Wednesday, January 13, 2016


Cathy Suter has been working as our managing editor for the past five and a half years. Earlier she was employed by Columbia University Press, Abrams, and Philosophical Library where she did editorial work. A resident of East Hampton, she is also a painter whose works have been exhibited nationally at well over a dozen galleries. In her spare times she’s also raised four daughters. It’s been our good fortune to have her on our staff, and a pleasure to share her unique blog with you.

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“As with any new form of communication based on technology, eBooks have sparked their own brand of controversy.  Some readers fear that eBooks have pulled down the quality of writing. Others feel that the experience of reading an eBook is vastly inferior; they miss the smell, the look, the feel of the printed book. There’s an artist named Rachael Morrison, who’s made it her project to go through the Museum of Modern Art’s library and smell each and every one of their 300,000 books, cataloging their unique scent. 

“Like other technological innovations, they will most likely work their way into society, subject to momentary trends, but ultimately sticking around, evolving, and becoming routine. Readers can take innumerable eBooks with them on a trip to Europe or on a hike up a mountain. A passenger of a two seater plane can take thousands of eBooks with them on a kindle. Charles Lindbergh, who took stamps off his letters so as to reduce the weight on his aircraft during his first trans-Atlantic voyage, would have had the option of taking a lot of reading material to Paris.  In the future, eBooks could be a valuable resource in prisons if the right kind of eReader is ever developed, since, sadly, printed books are considered dangerous because they can be used to smuggle in contraband or flood a toilet in a prison cell in order to create diversion. A company called Library For All seeks donations of eBooks to send to libraries in developing countries around the world, where poverty and disorganized infrastructures, as in places like Haiti, make getting print books nearly impossible. And Digital Book World just reported that libraries lent a record number of eBooks and audiobooks to patrons in 2015. There is also another layer of responsibility that comes with this instantaneous (almost), organic and globalized way of sharing books, because the bestseller in one culture could be heavily censored in another.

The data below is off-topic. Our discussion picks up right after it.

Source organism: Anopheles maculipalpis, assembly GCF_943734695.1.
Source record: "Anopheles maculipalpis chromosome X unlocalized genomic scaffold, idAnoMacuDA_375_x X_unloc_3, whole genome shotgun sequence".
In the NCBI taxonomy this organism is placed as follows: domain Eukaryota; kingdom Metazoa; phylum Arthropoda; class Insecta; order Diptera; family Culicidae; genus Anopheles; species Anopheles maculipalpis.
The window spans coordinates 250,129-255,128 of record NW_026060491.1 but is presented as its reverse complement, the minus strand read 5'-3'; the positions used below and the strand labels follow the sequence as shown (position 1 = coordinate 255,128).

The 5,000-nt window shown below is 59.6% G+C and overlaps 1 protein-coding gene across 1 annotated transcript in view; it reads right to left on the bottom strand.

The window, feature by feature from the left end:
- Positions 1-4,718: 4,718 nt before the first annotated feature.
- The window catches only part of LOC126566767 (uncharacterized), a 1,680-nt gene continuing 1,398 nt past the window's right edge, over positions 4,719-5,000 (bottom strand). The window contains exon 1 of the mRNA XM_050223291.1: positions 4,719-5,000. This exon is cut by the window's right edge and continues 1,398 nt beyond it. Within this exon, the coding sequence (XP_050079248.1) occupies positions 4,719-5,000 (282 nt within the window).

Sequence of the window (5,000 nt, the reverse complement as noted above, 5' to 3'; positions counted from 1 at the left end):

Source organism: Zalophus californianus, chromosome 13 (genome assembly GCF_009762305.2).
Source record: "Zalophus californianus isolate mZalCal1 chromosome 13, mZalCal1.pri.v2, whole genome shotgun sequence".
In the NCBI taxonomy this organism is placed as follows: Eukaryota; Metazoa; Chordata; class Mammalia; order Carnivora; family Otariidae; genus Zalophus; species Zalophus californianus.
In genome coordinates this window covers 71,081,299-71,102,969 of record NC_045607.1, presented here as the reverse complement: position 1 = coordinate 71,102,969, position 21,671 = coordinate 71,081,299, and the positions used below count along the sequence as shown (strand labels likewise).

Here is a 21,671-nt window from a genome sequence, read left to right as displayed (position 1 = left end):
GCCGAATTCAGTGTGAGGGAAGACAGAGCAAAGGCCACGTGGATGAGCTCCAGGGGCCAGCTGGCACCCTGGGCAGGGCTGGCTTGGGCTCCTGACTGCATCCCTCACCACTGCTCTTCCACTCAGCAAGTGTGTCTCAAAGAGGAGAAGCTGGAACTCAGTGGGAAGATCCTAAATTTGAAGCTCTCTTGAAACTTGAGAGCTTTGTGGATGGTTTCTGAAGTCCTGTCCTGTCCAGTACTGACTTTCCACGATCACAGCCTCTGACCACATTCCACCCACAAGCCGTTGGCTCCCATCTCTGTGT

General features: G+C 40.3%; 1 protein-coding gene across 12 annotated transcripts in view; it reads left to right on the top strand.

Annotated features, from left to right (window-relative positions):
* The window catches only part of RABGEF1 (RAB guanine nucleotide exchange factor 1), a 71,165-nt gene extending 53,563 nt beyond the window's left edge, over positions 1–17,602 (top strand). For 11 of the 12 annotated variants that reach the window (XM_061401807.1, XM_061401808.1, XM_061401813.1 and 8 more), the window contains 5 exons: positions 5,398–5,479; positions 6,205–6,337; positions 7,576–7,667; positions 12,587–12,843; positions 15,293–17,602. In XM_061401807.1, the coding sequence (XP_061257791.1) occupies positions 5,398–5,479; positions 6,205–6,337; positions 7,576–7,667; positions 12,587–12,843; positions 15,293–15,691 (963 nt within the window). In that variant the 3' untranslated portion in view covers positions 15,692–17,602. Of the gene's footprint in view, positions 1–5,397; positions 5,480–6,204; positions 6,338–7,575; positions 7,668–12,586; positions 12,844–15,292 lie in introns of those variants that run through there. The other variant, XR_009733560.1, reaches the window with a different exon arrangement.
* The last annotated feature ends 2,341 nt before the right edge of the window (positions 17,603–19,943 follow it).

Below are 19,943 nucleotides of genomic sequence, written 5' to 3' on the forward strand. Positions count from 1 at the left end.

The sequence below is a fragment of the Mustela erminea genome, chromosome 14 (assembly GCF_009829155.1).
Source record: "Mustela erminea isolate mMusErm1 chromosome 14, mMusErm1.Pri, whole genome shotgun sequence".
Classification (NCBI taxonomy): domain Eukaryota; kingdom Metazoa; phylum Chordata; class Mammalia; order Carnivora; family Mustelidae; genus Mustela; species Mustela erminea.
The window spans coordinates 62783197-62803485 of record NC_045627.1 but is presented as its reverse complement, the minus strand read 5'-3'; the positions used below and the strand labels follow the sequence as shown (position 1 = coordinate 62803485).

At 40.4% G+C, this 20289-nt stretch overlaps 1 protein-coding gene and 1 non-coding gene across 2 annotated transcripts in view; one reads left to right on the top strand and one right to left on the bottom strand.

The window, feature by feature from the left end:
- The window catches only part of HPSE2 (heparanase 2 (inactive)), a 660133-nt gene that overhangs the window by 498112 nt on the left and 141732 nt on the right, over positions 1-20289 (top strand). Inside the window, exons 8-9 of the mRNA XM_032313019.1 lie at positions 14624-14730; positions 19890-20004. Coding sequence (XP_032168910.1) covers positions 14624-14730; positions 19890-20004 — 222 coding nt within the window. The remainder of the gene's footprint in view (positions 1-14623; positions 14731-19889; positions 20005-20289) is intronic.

“Throughout history, most every major change in communication has been greeted with skepticism.  Socrates elaborates in Plato’s Dialogue The Phaedrus, written around 370 BC, on the dangers of writing as opposed to the spoken word: ‘Writing, Phaedrus, has this strange quality, and is very like painting; for the creatures of painting stand like living beings, but if one asks them a question, they preserve a solemn silence. And so it is with written words; you might think they spoke as if they had intelligence, but if you question them, wishing to know about their sayings, they always say only one and the same thing. And every word, when once it is written, is bandied about, alike among those who understand and those who have no interest in it, and it knows not to whom to speak or not to speak; when ill-treated or unjustly reviled it always needs its father to help it; for it has no power to protect or help itself.'

“In his book Here Comes Everybody, Clay Shirkey discusses the printing revolution:  ‘There was an abbot, Johannes Trithemius, who was so alarmed by the changes that threatened the livelihoods of monastic scribes that he wrote De Laude Scriptorum (In praise of scribes), but ironically, to achieve widest possible distribution, had it published via the printing press’

"And in the esteemed Scientific Journal Nature, this excerpt from an article entitled ‘Nature’s Revenge on Genius’ appeared in November 1889.  ‘At present our most dangerous pet is electricity—in the telegraph, the street lamp and the telephone. We have introduced electric power into our simplest domestic industries, and we have woven this most subtile of agents, once active only in the sublimest manifestations of Omnipotence, like a web about our dwellings, and filled our atmosphere with the filaments of death.

“ ‘The telephone is the most dangerous of all because it enters into every dwelling. Its interminable network of wires is a perpetual menace to life and property. In its best performance it is only a convenience. It was never a necessity. In a multitude of cities its service is unsatisfactory and is being dispensed with. It may not be expedient that it should be wholly abolished, but its operation may be so curtailed and systematized as to render it comparatively innocuous.’

“At least eReaders are mostly wireless…”

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I’d welcome your comments below. If you want to contact Cathy directly you can reach her at

COMING NEXT WEEK a blog from Charles Davis, whose historical, philosophical, inventive, and hysterical novel, Hitler Mussolini and Me, will be published by us in May.


  1. What a thoughtful, informative, quirky, sweet essay. What the hell is it doing here? Ought to be in Harper's or something. Anyway, thanks Cathy (& Marty) for making it available. Oh, and when she finishes her project be sure to give us a full report on that artist who's smelling library books. This I want to see.

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